Spoil filled causeways melded island to island.                                                        

One stormy night, its defences breached, core sucked, dreams
submerged, livelihoods cleared by nature’s rage, returns declined,
meagre livings scraped.
A few endured. Heart still beats
to a new tempo.

Now coaches cross the old stone bridge daily. Disgorged tourists
savour tasty fare, buy postcards not petrol, try on the kilt,
giggle in Highland Arts. Plinkety-plink pipes and fiddles
tweed, tartan tat, tablet, warm shortbread and impotent art.
They bounce in fast boats to exhilarating whirlpools, cheer
World Stone Skimming Championships, wheel possessions
in colourful barrows from the tiny quayside.

A bowl of seafood, glass of Chablis, white-washed
holiday lets at your back, you caress the stone one last time
then skim it back into its inky womb.

Carol Shea

View our full map of Scotland in Poems as it grows »

For instructions on how to submit your own poems, click here

All poems from our Poetry Map of Scotland  are subject to copyright and should not be reproduced otherwise without the poet's permission.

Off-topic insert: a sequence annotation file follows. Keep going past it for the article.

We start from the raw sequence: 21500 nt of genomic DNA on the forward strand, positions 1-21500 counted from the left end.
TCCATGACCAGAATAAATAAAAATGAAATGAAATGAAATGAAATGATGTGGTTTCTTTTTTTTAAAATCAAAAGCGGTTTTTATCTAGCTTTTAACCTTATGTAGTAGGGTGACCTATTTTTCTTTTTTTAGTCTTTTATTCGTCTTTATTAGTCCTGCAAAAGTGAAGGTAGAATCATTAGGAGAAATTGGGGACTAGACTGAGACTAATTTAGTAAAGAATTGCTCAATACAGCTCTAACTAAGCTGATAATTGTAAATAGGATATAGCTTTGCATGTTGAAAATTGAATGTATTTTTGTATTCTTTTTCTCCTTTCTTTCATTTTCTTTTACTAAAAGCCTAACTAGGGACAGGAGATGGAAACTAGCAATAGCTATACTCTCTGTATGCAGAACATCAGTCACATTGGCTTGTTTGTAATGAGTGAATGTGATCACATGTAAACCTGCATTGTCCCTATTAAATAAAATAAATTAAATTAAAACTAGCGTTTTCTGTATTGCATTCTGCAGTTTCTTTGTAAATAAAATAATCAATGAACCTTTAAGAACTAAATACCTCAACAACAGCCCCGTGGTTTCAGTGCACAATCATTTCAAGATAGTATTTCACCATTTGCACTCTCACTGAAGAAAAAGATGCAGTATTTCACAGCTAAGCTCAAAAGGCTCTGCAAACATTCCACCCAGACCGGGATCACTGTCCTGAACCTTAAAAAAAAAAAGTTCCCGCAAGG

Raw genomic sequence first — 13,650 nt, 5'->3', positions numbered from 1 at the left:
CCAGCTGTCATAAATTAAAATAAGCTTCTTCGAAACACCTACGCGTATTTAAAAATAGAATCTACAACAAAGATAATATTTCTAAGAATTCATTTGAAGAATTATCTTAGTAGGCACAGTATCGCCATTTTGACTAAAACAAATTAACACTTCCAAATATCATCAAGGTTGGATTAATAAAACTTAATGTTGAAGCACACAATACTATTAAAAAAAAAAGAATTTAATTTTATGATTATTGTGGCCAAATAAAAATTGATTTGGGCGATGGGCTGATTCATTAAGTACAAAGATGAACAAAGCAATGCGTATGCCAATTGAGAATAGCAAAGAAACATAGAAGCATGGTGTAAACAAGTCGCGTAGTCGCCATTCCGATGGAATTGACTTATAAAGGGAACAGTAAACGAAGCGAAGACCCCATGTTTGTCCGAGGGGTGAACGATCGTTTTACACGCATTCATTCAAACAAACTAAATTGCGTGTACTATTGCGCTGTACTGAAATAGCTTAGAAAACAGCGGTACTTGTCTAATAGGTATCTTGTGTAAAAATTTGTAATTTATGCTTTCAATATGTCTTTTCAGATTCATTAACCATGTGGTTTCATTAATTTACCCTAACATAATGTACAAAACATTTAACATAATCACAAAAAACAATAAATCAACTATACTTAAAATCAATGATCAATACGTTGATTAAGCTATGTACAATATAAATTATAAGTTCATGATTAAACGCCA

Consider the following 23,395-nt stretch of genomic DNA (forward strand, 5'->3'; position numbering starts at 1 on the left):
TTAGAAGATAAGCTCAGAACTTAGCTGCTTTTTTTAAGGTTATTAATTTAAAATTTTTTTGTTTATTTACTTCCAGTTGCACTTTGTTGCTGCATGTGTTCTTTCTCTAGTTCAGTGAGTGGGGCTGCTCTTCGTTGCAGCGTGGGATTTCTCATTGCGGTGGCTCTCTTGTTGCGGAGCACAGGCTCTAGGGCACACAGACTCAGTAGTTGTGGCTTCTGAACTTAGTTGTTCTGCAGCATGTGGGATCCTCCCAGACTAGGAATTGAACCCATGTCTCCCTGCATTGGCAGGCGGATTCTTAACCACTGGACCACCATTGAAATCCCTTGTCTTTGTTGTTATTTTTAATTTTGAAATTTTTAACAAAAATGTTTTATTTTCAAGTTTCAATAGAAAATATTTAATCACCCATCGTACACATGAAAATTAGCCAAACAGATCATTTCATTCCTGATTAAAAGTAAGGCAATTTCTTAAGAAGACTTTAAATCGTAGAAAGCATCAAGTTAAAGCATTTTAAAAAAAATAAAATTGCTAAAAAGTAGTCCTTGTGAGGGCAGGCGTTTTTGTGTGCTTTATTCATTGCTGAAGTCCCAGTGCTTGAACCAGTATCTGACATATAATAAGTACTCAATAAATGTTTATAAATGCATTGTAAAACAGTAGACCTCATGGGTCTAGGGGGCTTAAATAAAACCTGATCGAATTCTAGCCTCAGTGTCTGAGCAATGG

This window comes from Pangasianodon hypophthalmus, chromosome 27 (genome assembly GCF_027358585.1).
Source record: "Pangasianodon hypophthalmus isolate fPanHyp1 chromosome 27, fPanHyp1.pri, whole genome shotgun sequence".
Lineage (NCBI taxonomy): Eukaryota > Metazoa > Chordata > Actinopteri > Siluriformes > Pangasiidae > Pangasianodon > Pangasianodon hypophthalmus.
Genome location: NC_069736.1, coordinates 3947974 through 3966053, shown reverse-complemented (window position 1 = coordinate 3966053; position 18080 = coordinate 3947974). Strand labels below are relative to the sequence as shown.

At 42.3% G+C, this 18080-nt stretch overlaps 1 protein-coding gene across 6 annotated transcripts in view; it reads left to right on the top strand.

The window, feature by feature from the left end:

Categories: Poetry Map

Poetry Map of Scotland: poem no. 337

Monday 27 July 2020, 12:52

The Places We Live In Inhabit Us

In this gleaming black city
cut by green and blunted by
the downwind reek of breweries'
sweet malt, a slowing train
clack-clack-clacks
into the low station
insistent as a snare drum
and as harsh on the ear.
In deep back streets,
like the slapping down of
raw sausage after sausage,
car tyres flap-flap-flap
over part-domed cobbles.
A gust draws a finger along
a narrow kerbside puddle,
and bits of paper and torn plastic
become creatures of the wind.

Sam Smith 

View our full map of Scotland in Poems as it grows »

For instructions on how to submit your own poems, click here

All poems from our Poetry Map of Scotland  are subject to copyright and should not be reproduced otherwise without the poet's permission.

Categories: Poetry Map

Poetry Map of Scotland: poem no. 336

Sunday 26 July 2020, 11:33

Dumpender

The wounded hill continues its healing,
quarried guts still exposed.

Can a volcanic laccolith
remember dynamite
blasting a precise pie-slice
from its mauve flank?

Does stone ache at all
at the anniversary of its cutting?

Jay Whittaker

View our full map of Scotland in Poems as it grows »

For instructions on how to submit your own poems, click here

All poems from our Poetry Map of Scotland  are subject to copyright and should not be reproduced otherwise without the poet's permission.

Categories: Poetry Map